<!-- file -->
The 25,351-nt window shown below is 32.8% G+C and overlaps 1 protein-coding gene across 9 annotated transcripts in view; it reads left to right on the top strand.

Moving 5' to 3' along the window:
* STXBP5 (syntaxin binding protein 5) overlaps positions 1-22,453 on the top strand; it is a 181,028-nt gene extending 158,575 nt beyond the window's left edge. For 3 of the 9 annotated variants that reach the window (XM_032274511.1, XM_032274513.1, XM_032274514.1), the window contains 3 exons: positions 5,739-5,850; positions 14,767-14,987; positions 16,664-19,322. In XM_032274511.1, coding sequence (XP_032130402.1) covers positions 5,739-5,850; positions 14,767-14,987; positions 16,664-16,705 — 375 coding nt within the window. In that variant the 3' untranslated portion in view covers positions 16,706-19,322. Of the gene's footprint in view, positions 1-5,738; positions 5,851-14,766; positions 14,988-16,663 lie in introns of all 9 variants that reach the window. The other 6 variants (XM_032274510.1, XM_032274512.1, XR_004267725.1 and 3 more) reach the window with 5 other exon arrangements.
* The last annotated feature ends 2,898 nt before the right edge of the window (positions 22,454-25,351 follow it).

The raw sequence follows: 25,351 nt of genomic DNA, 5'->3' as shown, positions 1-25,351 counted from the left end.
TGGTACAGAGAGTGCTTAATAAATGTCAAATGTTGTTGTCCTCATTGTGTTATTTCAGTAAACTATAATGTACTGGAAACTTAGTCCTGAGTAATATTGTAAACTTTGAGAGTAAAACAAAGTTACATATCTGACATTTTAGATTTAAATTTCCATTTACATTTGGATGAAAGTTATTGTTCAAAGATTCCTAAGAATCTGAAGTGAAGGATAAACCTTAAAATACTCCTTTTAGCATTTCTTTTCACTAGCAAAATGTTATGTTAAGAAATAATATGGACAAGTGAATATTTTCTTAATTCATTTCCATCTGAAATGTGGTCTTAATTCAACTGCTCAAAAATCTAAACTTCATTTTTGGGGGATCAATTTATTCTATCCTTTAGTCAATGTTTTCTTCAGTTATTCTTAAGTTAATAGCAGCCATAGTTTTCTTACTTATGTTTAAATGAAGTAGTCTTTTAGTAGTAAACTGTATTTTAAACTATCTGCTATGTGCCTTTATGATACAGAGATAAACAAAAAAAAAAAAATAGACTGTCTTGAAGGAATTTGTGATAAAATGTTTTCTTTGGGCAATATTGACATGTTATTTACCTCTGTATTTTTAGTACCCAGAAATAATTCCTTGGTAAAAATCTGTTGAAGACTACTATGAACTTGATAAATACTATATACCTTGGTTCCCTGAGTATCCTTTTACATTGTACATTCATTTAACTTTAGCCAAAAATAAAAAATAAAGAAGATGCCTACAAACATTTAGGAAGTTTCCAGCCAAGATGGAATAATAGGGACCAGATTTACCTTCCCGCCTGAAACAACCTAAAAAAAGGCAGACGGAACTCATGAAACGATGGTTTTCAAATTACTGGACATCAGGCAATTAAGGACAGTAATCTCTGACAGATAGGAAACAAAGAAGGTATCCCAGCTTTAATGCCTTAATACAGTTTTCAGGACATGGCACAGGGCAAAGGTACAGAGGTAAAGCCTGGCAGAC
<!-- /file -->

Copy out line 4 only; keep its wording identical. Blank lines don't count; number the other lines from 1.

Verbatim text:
* The last annotated feature ends 2,898 nt before the right edge of the window (positions 22,454-25,351 follow it).